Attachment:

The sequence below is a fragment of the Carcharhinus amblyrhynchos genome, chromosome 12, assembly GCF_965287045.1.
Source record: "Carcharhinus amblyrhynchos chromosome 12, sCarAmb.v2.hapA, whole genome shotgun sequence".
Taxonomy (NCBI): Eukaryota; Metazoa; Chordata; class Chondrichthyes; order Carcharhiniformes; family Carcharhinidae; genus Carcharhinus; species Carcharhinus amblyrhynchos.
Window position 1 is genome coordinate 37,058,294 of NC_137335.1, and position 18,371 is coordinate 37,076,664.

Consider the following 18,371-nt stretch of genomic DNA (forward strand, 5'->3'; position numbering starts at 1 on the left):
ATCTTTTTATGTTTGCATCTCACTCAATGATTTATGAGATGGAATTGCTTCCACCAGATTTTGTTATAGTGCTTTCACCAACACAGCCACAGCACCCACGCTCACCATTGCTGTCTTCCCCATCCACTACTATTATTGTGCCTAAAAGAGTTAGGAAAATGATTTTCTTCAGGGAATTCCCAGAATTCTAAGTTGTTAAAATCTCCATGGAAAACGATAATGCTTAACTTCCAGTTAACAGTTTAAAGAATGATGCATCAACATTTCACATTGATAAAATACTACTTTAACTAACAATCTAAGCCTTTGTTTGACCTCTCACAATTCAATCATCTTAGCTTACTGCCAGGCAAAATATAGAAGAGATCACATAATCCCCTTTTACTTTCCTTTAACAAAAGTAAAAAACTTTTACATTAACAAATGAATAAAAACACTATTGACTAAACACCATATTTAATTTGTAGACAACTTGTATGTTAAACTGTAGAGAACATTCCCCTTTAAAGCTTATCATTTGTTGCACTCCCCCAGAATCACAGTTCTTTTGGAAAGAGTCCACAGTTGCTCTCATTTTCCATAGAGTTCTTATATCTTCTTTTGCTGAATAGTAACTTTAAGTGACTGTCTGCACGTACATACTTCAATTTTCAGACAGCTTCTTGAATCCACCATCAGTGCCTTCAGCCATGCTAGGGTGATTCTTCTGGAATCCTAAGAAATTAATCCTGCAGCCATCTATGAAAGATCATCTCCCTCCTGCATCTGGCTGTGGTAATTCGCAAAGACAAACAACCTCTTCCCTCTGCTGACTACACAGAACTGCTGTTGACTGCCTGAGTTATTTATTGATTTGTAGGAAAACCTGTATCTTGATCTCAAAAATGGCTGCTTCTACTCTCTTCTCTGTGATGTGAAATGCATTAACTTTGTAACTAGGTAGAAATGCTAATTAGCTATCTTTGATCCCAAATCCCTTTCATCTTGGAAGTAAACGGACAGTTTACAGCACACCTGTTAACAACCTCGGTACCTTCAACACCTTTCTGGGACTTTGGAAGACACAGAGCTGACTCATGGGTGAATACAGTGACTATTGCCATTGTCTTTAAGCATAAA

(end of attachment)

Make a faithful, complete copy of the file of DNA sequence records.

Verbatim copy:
The sequence below is a fragment of the Carcharhinus amblyrhynchos genome, chromosome 12, assembly GCF_965287045.1.
Source record: "Carcharhinus amblyrhynchos chromosome 12, sCarAmb.v2.hapA, whole genome shotgun sequence".
Taxonomy (NCBI): Eukaryota; Metazoa; Chordata; class Chondrichthyes; order Carcharhiniformes; family Carcharhinidae; genus Carcharhinus; species Carcharhinus amblyrhynchos.
Window position 1 is genome coordinate 37,058,294 of NC_137335.1, and position 18,371 is coordinate 37,076,664.

Consider the following 18,371-nt stretch of genomic DNA (forward strand, 5'->3'; position numbering starts at 1 on the left):
ATCTTTTTATGTTTGCATCTCACTCAATGATTTATGAGATGGAATTGCTTCCACCAGATTTTGTTATAGTGCTTTCACCAACACAGCCACAGCACCCACGCTCACCATTGCTGTCTTCCCCATCCACTACTATTATTGTGCCTAAAAGAGTTAGGAAAATGATTTTCTTCAGGGAATTCCCAGAATTCTAAGTTGTTAAAATCTCCATGGAAAACGATAATGCTTAACTTCCAGTTAACAGTTTAAAGAATGATGCATCAACATTTCACATTGATAAAATACTACTTTAACTAACAATCTAAGCCTTTGTTTGACCTCTCACAATTCAATCATCTTAGCTTACTGCCAGGCAAAATATAGAAGAGATCACATAATCCCCTTTTACTTTCCTTTAACAAAAGTAAAAAACTTTTACATTAACAAATGAATAAAAACACTATTGACTAAACACCATATTTAATTTGTAGACAACTTGTATGTTAAACTGTAGAGAACATTCCCCTTTAAAGCTTATCATTTGTTGCACTCCCCCAGAATCACAGTTCTTTTGGAAAGAGTCCACAGTTGCTCTCATTTTCCATAGAGTTCTTATATCTTCTTTTGCTGAATAGTAACTTTAAGTGACTGTCTGCACGTACATACTTCAATTTTCAGACAGCTTCTTGAATCCACCATCAGTGCCTTCAGCCATGCTAGGGTGATTCTTCTGGAATCCTAAGAAATTAATCCTGCAGCCATCTATGAAAGATCATCTCCCTCCTGCATCTGGCTGTGGTAATTCGCAAAGACAAACAACCTCTTCCCTCTGCTGACTACACAGAACTGCTGTTGACTGCCTGAGTTATTTATTGATTTGTAGGAAAACCTGTATCTTGATCTCAAAAATGGCTGCTTCTACTCTCTTCTCTGTGATGTGAAATGCATTAACTTTGTAACTAGGTAGAAATGCTAATTAGCTATCTTTGATCCCAAATCCCTTTCATCTTGGAAGTAAACGGACAGTTTACAGCACACCTGTTAACAACCTCGGTACCTTCAACACCTTTCTGGGACTTTGGAAGACACAGAGCTGACTCATGGGTGAATACAGTGACTATTGCCATTGTCTTTAAGCATAAA